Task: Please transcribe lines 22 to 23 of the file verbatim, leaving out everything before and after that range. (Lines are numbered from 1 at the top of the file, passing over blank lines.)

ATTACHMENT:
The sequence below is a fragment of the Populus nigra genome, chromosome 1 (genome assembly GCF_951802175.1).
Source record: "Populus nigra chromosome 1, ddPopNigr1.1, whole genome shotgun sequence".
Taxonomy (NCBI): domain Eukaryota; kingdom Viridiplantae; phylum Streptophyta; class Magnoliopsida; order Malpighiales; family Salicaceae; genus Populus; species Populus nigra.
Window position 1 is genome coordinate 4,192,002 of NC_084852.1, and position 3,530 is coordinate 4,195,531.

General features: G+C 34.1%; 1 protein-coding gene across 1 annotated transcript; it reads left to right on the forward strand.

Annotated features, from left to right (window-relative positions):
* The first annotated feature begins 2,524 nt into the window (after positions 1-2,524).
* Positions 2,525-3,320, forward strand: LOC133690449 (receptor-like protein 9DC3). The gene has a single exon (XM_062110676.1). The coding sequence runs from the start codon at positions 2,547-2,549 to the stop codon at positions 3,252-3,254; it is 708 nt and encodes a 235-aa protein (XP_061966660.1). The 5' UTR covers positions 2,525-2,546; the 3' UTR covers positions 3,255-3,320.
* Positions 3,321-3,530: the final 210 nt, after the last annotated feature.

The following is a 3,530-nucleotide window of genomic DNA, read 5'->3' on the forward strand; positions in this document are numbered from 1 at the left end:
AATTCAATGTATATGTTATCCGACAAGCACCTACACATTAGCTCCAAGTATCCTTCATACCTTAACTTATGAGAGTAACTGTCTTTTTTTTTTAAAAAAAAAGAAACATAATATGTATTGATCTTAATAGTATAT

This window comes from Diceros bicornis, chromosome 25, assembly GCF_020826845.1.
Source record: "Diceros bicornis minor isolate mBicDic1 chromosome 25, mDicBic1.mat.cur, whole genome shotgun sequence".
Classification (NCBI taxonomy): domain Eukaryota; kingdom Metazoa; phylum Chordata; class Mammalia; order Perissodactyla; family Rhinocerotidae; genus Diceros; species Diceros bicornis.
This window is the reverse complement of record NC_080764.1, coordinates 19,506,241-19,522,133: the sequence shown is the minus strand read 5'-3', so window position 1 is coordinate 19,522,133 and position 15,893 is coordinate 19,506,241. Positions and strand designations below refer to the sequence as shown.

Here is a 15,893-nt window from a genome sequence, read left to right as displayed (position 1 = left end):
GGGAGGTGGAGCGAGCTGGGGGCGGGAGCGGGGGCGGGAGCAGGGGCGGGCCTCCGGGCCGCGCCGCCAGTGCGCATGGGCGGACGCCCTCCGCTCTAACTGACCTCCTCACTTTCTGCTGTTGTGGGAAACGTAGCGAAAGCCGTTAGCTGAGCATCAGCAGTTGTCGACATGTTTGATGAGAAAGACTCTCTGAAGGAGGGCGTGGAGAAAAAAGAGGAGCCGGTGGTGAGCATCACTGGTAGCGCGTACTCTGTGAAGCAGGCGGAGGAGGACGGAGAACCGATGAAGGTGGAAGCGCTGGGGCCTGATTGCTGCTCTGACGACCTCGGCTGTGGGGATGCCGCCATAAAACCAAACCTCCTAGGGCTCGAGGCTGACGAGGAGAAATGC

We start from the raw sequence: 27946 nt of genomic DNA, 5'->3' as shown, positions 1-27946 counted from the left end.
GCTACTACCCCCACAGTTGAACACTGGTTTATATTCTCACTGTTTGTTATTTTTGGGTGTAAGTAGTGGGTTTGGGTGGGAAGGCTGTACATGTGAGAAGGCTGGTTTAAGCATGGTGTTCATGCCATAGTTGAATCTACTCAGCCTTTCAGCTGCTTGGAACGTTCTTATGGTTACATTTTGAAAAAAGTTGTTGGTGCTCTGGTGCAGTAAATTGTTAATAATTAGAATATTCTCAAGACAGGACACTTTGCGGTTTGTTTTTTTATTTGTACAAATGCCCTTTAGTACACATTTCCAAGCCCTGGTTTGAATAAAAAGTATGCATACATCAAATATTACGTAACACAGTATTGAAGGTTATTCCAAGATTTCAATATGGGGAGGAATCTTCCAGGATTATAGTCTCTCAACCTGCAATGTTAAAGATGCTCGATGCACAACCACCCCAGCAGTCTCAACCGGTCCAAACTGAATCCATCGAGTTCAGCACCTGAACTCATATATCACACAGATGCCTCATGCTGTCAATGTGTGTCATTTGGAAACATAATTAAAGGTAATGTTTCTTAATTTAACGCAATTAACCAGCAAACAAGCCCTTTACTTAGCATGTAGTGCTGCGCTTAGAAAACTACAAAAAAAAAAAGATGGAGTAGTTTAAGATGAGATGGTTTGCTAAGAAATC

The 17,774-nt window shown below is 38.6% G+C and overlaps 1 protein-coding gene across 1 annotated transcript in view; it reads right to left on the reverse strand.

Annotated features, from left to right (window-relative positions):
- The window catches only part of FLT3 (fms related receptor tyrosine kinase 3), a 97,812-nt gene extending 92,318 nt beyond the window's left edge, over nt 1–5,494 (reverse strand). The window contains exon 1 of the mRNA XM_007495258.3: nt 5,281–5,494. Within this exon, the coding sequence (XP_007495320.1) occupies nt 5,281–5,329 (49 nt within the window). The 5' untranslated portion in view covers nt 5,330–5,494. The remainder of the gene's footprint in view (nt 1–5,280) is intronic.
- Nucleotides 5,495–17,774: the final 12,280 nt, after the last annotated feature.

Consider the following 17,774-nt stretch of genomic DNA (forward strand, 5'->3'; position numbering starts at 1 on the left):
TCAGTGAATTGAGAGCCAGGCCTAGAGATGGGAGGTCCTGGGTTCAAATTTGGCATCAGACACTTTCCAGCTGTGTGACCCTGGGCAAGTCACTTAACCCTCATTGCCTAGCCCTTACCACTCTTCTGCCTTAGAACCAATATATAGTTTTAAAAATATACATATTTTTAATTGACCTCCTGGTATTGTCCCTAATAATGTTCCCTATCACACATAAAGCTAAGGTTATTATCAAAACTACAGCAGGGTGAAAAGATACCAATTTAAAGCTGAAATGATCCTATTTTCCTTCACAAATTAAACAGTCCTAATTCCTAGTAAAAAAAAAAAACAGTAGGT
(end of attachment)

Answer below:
- The window catches only part of FLT3 (fms related receptor tyrosine kinase 3), a 97,812-nt gene extending 92,318 nt beyond the window's left edge, over nt 1–5,494 (reverse strand). The window contains exon 1 of the mRNA XM_007495258.3: nt 5,281–5,494. Within this exon, the coding sequence (XP_007495320.1) occupies nt 5,281–5,329 (49 nt within the window). The 5' untranslated portion in view covers nt 5,330–5,494. The remainder of the gene's footprint in view (nt 1–5,280) is intronic.
- Nucleotides 5,495–17,774: the final 12,280 nt, after the last annotated feature.